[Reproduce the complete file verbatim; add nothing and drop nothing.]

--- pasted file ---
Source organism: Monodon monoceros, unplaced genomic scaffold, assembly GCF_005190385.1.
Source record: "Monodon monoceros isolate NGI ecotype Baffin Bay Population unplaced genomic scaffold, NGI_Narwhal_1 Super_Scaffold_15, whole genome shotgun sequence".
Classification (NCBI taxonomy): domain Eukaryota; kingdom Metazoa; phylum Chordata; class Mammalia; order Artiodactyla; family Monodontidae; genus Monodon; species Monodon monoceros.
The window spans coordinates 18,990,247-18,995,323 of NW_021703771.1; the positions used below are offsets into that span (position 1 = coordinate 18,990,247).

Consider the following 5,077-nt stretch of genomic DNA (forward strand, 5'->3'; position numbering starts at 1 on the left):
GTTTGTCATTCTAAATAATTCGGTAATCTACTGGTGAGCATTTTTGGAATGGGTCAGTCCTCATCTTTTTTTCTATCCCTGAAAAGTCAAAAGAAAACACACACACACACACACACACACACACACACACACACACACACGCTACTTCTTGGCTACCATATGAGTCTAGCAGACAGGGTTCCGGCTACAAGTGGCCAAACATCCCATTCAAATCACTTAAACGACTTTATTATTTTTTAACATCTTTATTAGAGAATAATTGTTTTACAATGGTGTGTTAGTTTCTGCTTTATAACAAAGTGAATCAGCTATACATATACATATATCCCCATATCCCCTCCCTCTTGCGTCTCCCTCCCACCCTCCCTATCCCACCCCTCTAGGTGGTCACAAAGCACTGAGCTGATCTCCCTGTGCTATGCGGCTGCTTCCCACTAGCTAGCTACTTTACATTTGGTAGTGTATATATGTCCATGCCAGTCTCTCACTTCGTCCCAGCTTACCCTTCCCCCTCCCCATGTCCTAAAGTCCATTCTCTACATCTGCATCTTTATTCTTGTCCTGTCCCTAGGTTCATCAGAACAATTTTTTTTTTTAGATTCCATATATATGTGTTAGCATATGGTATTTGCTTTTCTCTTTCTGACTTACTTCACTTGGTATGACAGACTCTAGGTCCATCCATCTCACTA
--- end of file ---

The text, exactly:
Source organism: Monodon monoceros, unplaced genomic scaffold, assembly GCF_005190385.1.
Source record: "Monodon monoceros isolate NGI ecotype Baffin Bay Population unplaced genomic scaffold, NGI_Narwhal_1 Super_Scaffold_15, whole genome shotgun sequence".
Classification (NCBI taxonomy): domain Eukaryota; kingdom Metazoa; phylum Chordata; class Mammalia; order Artiodactyla; family Monodontidae; genus Monodon; species Monodon monoceros.
The window spans coordinates 18,990,247-18,995,323 of NW_021703771.1; the positions used below are offsets into that span (position 1 = coordinate 18,990,247).

Consider the following 5,077-nt stretch of genomic DNA (forward strand, 5'->3'; position numbering starts at 1 on the left):
GTTTGTCATTCTAAATAATTCGGTAATCTACTGGTGAGCATTTTTGGAATGGGTCAGTCCTCATCTTTTTTTCTATCCCTGAAAAGTCAAAAGAAAACACACACACACACACACACACACACACACACACACACACACACGCTACTTCTTGGCTACCATATGAGTCTAGCAGACAGGGTTCCGGCTACAAGTGGCCAAACATCCCATTCAAATCACTTAAACGACTTTATTATTTTTTAACATCTTTATTAGAGAATAATTGTTTTACAATGGTGTGTTAGTTTCTGCTTTATAACAAAGTGAATCAGCTATACATATACATATATCCCCATATCCCCTCCCTCTTGCGTCTCCCTCCCACCCTCCCTATCCCACCCCTCTAGGTGGTCACAAAGCACTGAGCTGATCTCCCTGTGCTATGCGGCTGCTTCCCACTAGCTAGCTACTTTACATTTGGTAGTGTATATATGTCCATGCCAGTCTCTCACTTCGTCCCAGCTTACCCTTCCCCCTCCCCATGTCCTAAAGTCCATTCTCTACATCTGCATCTTTATTCTTGTCCTGTCCCTAGGTTCATCAGAACAATTTTTTTTTTTAGATTCCATATATATGTGTTAGCATATGGTATTTGCTTTTCTCTTTCTGACTTACTTCACTTGGTATGACAGACTCTAGGTCCATCCATCTCACTA